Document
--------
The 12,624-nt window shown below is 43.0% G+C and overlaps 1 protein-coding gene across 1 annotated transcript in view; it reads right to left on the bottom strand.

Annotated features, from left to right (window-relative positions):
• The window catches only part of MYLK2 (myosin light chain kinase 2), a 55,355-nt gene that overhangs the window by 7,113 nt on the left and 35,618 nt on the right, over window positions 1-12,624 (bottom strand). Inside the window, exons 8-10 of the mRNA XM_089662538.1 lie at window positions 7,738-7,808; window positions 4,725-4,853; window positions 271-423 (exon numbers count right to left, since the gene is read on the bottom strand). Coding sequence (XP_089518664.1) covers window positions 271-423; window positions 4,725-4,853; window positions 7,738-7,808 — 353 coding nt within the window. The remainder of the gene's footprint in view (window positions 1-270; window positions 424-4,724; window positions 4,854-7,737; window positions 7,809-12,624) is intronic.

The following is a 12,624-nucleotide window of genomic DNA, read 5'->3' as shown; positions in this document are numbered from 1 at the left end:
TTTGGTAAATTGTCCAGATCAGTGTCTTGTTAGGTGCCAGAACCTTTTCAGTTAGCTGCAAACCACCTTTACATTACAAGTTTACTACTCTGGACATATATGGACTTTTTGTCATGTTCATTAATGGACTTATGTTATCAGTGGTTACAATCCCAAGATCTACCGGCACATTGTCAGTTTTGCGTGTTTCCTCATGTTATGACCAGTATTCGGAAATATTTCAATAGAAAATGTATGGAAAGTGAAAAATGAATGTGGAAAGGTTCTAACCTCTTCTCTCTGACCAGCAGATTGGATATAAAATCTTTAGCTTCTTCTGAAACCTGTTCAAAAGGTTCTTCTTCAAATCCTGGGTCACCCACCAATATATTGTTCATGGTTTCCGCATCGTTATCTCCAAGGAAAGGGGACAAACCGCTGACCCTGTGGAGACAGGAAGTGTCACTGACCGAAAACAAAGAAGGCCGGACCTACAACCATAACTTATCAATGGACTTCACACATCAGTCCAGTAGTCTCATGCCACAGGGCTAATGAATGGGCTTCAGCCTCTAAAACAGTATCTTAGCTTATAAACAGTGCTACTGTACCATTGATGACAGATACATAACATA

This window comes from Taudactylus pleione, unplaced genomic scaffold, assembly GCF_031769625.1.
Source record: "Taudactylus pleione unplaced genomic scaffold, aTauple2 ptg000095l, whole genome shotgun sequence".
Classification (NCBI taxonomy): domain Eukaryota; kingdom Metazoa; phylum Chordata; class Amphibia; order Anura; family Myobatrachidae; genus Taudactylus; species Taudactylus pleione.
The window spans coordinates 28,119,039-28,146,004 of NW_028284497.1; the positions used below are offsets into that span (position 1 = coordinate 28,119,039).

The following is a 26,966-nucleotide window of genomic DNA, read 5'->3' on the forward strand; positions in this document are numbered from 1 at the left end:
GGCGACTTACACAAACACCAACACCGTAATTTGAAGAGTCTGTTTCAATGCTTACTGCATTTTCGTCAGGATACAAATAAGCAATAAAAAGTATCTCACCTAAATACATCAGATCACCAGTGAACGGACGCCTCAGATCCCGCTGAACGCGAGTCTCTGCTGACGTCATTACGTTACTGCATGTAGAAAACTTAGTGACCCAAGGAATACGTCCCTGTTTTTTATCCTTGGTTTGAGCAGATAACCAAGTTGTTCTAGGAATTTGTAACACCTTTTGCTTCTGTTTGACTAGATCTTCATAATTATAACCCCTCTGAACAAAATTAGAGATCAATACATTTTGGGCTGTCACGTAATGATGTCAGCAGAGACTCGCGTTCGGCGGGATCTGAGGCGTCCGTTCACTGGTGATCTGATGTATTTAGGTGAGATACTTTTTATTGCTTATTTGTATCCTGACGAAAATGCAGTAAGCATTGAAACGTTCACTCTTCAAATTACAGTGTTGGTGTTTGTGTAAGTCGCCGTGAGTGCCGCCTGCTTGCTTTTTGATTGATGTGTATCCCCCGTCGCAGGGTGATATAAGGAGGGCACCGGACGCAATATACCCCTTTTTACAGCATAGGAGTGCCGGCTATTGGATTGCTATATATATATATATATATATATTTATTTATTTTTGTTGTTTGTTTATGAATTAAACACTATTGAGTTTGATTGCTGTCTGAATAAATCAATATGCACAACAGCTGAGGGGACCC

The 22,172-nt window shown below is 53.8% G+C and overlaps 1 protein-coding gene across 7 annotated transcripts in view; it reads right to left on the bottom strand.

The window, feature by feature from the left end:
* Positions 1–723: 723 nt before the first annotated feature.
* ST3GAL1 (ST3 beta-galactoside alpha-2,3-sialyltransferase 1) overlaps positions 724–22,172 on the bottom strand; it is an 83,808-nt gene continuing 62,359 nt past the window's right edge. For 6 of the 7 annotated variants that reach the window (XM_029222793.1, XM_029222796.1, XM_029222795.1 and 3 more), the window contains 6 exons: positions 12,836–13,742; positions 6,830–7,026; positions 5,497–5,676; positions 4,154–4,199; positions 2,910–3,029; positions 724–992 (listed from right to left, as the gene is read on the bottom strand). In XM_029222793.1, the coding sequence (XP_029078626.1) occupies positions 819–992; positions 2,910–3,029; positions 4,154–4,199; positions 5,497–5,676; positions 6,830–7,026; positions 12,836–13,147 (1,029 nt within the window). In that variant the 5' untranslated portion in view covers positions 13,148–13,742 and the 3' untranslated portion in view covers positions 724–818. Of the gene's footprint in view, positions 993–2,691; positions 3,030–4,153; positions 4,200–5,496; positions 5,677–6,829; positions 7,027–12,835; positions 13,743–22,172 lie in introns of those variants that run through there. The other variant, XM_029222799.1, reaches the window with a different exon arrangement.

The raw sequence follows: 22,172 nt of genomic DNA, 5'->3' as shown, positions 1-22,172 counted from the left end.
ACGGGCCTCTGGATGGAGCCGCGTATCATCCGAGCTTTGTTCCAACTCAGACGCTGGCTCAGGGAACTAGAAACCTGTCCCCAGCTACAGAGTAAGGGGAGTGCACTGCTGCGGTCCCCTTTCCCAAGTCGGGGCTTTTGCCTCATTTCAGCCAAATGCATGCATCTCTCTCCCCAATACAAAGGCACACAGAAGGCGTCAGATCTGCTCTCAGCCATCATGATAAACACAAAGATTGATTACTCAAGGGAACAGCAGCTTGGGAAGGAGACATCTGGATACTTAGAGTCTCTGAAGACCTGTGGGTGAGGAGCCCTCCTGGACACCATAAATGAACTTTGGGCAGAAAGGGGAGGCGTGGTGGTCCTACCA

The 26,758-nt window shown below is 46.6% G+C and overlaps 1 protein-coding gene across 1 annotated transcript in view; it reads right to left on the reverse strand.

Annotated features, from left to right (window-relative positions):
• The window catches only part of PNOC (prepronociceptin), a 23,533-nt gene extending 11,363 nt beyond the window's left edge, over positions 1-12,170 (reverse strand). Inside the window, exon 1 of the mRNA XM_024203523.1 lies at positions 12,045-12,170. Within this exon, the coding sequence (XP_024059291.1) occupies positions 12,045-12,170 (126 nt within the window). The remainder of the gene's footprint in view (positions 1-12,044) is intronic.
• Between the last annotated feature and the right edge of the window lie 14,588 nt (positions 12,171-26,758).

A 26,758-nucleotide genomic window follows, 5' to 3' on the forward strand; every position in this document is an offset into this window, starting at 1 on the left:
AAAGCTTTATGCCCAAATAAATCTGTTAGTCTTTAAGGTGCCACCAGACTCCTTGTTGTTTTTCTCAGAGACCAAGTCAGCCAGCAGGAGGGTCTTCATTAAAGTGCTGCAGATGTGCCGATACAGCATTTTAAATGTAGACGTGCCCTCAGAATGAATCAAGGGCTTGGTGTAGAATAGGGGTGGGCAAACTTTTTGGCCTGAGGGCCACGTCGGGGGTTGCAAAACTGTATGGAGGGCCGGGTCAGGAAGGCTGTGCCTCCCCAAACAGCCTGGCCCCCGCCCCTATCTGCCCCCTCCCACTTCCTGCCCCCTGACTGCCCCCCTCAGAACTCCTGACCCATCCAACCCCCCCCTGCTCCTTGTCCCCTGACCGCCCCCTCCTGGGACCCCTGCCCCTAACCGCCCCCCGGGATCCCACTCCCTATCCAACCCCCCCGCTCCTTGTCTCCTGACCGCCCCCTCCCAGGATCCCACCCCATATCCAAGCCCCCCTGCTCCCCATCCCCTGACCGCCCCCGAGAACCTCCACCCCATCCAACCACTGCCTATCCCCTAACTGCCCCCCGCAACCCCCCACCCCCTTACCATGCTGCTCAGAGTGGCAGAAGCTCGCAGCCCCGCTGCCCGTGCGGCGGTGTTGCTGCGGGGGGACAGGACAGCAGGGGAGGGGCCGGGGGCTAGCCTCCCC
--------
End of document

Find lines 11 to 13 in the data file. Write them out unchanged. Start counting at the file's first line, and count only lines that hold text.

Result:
GGCGACTTACACAAACACCAACACCGTAATTTGAAGAGTCTGTTTCAATGCTTACTGCATTTTCGTCAGGATACAAATAAGCAATAAAAAGTATCTCACCTAAATACATCAGATCACCAGTGAACGGACGCCTCAGATCCCGCTGAACGCGAGTCTCTGCTGACGTCATTACGTTACTGCATGTAGAAAACTTAGTGACCCAAGGAATACGTCCCTGTTTTTTATCCTTGGTTTGAGCAGATAACCAAGTTGTTCTAGGAATTTGTAACACCTTTTGCTTCTGTTTGACTAGATCTTCATAATTATAACCCCTCTGAACAAAATTAGAGATCAATACATTTTGGGCTGTCACGTAATGATGTCAGCAGAGACTCGCGTTCGGCGGGATCTGAGGCGTCCGTTCACTGGTGATCTGATGTATTTAGGTGAGATACTTTTTATTGCTTATTTGTATCCTGACGAAAATGCAGTAAGCATTGAAACGTTCACTCTTCAAATTACAGTGTTGGTGTTTGTGTAAGTCGCCGTGAGTGCCGCCTGCTTGCTTTTTGATTGATGTGTATCCCCCGTCGCAGGGTGATATAAGGAGGGCACCGGACGCAATATACCCCTTTTTACAGCATAGGAGTGCCGGCTATTGGATTGCTATATATATATATATATATATATTTATTTATTTTTGTTGTTTGTTTATGAATTAAACACTATTGAGTTTGATTGCTGTCTGAATAAATCAATATGCACAACAGCTGAGGGGACCC

The 22,172-nt window shown below is 53.8% G+C and overlaps 1 protein-coding gene across 7 annotated transcripts in view; it reads right to left on the bottom strand.

The window, feature by feature from the left end: